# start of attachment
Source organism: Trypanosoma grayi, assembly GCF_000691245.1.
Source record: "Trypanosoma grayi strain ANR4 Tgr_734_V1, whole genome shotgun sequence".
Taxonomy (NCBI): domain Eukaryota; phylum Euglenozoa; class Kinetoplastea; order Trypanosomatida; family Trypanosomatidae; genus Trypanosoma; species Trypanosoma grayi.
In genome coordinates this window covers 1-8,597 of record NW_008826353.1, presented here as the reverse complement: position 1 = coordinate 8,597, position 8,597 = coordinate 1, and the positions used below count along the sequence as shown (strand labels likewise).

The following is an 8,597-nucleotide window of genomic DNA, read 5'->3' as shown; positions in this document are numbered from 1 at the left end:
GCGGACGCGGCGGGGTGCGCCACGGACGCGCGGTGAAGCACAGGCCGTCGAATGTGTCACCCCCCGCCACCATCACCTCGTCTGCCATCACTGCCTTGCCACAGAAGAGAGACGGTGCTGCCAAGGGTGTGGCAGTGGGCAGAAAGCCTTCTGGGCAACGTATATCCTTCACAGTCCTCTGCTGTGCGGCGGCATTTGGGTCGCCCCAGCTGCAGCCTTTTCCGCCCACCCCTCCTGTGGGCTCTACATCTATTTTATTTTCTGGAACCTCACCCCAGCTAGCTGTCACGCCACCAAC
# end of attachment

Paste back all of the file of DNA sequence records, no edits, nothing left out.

Source organism: Trypanosoma grayi, assembly GCF_000691245.1.
Source record: "Trypanosoma grayi strain ANR4 Tgr_734_V1, whole genome shotgun sequence".
Taxonomy (NCBI): domain Eukaryota; phylum Euglenozoa; class Kinetoplastea; order Trypanosomatida; family Trypanosomatidae; genus Trypanosoma; species Trypanosoma grayi.
In genome coordinates this window covers 1-8,597 of record NW_008826353.1, presented here as the reverse complement: position 1 = coordinate 8,597, position 8,597 = coordinate 1, and the positions used below count along the sequence as shown (strand labels likewise).

The following is an 8,597-nucleotide window of genomic DNA, read 5'->3' as shown; positions in this document are numbered from 1 at the left end:
GCGGACGCGGCGGGGTGCGCCACGGACGCGCGGTGAAGCACAGGCCGTCGAATGTGTCACCCCCCGCCACCATCACCTCGTCTGCCATCACTGCCTTGCCACAGAAGAGAGACGGTGCTGCCAAGGGTGTGGCAGTGGGCAGAAAGCCTTCTGGGCAACGTATATCCTTCACAGTCCTCTGCTGTGCGGCGGCATTTGGGTCGCCCCAGCTGCAGCCTTTTCCGCCCACCCCTCCTGTGGGCTCTACATCTATTTTATTTTCTGGAACCTCACCCCAGCTAGCTGTCACGCCACCAAC